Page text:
Thanks a lot, you have been very helpful, perhaps an expert would not have understood me at all!

    P.S it's August, most people are on holidays/vacation, I suppose
    Last edited: Jul 27, 2014
  16. Jul 27, 2014 #15
    money you earned. But there above, you integrated acceleration which is, in this money analogy, $7 per hour per hour. When you integrate you get $7 per hour.

    I think you are getting at it. So, you know that [itex] tan(θ)≈θ[/itex] for small θ, right? Now if you take a look at the paper I attached earlier, you will see that [itex]tan(o/a)=tan(v/c)≈v/c=θ[/itex]

    You are welcome bobie:thumbs:
    Just forget your numbers. Do it again and calculate the numbers at the last moment.
  17. Jul 28, 2014 #16


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    OK, let me understand:
    the earth (v=106cm/s) gets roughly F = 1 c/s2. We integrate over 200 s and we get v=200, what does that mean?
    what is here [itex]tan(o/a)=tan(v/c)≈v/c=θ[/itex]
    if 200/10^6 =θ, what is that?
    and what happens when the angle is not small, for example near a BH?
    Last edited: Jul 28, 2014
  18. Aug 3, 2014 #17


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    Could someone please confirm or correct that?
    For a small angle it is sinθ ≈ tanθ , and not ≈θ ?

    In this case v/c = 0.000004233, tan-1 = θ =0.0002425 and sin θ = 0.000004223

    can you also explain what is θ for the deflection of the earth by the Sun in 200 sec:
    tanθ = 200/106 = 0.0002
    Is this angle small enough to consider tan-1
  19. Aug 4, 2014 #18


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    Look at the series expansions.

    If ##x## is small than ##x^3## will be even smaller and the terms further to the right will be yet smaller than that. So you can approximate either function to just ##x## any time that ##x## is small enough that an error of ##x^3## is acceptable.
  20. Aug 4, 2014 #19


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    Thanks Nugatory,
    I am trying to understand the rationale of the formula, in the first place:

    the ray is moving tangentially at 3*1010 cm/s
    it gets a normal velocity 127 700 cm/s , right?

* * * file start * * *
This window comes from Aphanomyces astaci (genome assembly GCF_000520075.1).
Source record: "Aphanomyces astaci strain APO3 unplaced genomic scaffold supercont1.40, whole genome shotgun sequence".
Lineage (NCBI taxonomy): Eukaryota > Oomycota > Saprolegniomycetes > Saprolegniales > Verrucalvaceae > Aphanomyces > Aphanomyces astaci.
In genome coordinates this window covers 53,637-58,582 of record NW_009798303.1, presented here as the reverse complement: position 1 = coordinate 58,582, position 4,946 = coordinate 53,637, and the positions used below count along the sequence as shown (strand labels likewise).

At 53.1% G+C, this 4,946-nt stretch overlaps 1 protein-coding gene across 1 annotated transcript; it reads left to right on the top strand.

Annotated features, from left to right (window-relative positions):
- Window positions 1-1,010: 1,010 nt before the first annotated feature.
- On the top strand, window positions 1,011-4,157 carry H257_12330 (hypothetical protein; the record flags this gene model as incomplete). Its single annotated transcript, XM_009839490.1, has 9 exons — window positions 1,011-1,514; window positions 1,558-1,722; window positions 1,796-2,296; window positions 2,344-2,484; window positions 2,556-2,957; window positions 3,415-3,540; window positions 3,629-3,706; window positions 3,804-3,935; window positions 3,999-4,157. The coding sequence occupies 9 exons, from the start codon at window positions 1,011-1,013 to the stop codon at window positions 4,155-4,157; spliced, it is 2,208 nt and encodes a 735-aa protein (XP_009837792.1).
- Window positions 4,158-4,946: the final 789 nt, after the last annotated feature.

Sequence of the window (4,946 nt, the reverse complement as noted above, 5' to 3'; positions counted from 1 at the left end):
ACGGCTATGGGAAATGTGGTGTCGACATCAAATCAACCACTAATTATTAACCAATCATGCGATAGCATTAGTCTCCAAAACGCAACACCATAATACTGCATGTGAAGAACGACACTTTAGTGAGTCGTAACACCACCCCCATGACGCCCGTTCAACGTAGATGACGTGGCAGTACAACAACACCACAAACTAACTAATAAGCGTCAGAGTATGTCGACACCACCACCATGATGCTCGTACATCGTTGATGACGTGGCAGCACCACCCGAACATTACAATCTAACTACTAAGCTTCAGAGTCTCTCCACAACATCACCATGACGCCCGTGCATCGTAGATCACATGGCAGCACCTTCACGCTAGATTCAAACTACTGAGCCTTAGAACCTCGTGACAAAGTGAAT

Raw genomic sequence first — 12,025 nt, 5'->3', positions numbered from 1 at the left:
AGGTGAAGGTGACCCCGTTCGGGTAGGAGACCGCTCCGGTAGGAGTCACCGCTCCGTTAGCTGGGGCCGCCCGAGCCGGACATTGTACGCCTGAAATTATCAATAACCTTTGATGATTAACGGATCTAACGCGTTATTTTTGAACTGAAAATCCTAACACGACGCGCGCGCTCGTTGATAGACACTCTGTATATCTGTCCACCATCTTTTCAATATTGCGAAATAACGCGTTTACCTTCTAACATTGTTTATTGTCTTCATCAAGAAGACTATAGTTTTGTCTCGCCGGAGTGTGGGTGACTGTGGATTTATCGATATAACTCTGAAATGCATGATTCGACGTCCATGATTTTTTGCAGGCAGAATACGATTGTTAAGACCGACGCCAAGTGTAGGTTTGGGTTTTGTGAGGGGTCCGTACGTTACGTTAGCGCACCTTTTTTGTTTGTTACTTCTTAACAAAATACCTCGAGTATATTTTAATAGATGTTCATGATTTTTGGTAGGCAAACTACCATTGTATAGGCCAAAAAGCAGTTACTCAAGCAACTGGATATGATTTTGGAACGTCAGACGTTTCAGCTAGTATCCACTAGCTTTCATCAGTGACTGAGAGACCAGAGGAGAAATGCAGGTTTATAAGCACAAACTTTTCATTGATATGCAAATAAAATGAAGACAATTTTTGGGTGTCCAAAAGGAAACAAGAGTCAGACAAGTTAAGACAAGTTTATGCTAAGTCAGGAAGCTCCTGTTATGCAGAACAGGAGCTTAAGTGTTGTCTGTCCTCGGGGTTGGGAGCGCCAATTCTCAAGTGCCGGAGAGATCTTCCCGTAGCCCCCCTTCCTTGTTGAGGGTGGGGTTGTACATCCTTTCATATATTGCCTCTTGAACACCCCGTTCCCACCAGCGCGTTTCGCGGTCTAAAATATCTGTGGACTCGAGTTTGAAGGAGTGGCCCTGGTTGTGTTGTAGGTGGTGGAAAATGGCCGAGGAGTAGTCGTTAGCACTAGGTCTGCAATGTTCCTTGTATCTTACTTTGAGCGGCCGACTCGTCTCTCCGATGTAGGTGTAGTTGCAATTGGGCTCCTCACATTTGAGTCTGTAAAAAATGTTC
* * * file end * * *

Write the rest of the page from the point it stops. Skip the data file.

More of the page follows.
when we divide v/c = 127 700/3*1010 = tanθ = 0.000004256 we are dividing the legs of a rectangle and we get tan θ, which should be the angle of deflection, right?

    Why do you need to approximate the tangent to the angle or to its sine,
    why don't you simply do tan-1 θ ?
    Is that really so? it doesn't make sense, apparently, as the pull is perpendicular to the motion
    Last edited: Aug 4, 2014
  21. Aug 4, 2014 #20
    In the usual hyperbolic path of deflected light there is only a single point where the pull is perpendicular to the motion.
  22. Aug 4, 2014 #21


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    All along the path there is a longitudinal pull which produces blue/red -shift and the normal pull that produces deflection. Neither force influences velocity. right? If so isn't it weird to say that that the photon/wave/ray has variable velocity?

    The point is anyway the angle, if we know its tangent v/c = tanθ, why aproximate it to the angle and not simply derive tan-1?
    And, again, as we are considering non relativistic deflection, what happens when we apply to the earth, deflected by the sun?
    Thanks for your help
  23. Aug 5, 2014 #22
    Not in classical mechanics. According to the ballistic theory light is composed of ordinary particles with variable velocity. According to the aether theory there is no deflection of light at all. It is possible to rig something classical with constant speed but that would be limited to a special frame of reference.